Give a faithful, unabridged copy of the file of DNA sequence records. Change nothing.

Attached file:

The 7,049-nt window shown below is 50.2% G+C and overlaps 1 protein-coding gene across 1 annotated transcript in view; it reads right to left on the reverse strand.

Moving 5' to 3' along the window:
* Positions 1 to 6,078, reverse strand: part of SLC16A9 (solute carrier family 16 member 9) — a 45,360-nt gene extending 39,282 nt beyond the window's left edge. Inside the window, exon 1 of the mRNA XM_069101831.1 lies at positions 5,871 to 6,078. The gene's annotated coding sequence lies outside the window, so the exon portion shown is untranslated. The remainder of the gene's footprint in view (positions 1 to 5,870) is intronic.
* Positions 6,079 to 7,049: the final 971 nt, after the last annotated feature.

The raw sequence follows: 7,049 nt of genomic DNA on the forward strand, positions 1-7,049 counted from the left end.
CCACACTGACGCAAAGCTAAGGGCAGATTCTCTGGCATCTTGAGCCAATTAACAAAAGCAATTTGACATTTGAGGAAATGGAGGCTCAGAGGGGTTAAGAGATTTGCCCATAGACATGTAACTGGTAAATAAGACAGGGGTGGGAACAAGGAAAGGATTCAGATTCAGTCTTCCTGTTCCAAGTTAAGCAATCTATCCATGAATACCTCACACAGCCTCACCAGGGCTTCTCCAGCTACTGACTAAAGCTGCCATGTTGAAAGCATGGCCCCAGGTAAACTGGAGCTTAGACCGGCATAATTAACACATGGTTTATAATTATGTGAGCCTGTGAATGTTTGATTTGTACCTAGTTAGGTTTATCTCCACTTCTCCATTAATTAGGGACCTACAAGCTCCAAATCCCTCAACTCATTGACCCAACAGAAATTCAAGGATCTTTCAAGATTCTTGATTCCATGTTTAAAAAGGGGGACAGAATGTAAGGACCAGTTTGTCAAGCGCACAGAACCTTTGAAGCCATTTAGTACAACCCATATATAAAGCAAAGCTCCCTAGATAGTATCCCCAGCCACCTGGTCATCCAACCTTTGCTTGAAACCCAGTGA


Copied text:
The 7,049-nt window shown below is 50.2% G+C and overlaps 1 protein-coding gene across 1 annotated transcript in view; it reads right to left on the reverse strand.

Moving 5' to 3' along the window:
* Positions 1 to 6,078, reverse strand: part of SLC16A9 (solute carrier family 16 member 9) — a 45,360-nt gene extending 39,282 nt beyond the window's left edge. Inside the window, exon 1 of the mRNA XM_069101831.1 lies at positions 5,871 to 6,078. The gene's annotated coding sequence lies outside the window, so the exon portion shown is untranslated. The remainder of the gene's footprint in view (positions 1 to 5,870) is intronic.
* Positions 6,079 to 7,049: the final 971 nt, after the last annotated feature.

The raw sequence follows: 7,049 nt of genomic DNA on the forward strand, positions 1-7,049 counted from the left end.
CCACACTGACGCAAAGCTAAGGGCAGATTCTCTGGCATCTTGAGCCAATTAACAAAAGCAATTTGACATTTGAGGAAATGGAGGCTCAGAGGGGTTAAGAGATTTGCCCATAGACATGTAACTGGTAAATAAGACAGGGGTGGGAACAAGGAAAGGATTCAGATTCAGTCTTCCTGTTCCAAGTTAAGCAATCTATCCATGAATACCTCACACAGCCTCACCAGGGCTTCTCCAGCTACTGACTAAAGCTGCCATGTTGAAAGCATGGCCCCAGGTAAACTGGAGCTTAGACCGGCATAATTAACACATGGTTTATAATTATGTGAGCCTGTGAATGTTTGATTTGTACCTAGTTAGGTTTATCTCCACTTCTCCATTAATTAGGGACCTACAAGCTCCAAATCCCTCAACTCATTGACCCAACAGAAATTCAAGGATCTTTCAAGATTCTTGATTCCATGTTTAAAAAGGGGGACAGAATGTAAGGACCAGTTTGTCAAGCGCACAGAACCTTTGAAGCCATTTAGTACAACCCATATATAAAGCAAAGCTCCCTAGATAGTATCCCCAGCCACCTGGTCATCCAACCTTTGCTTGAAACCCAGTGA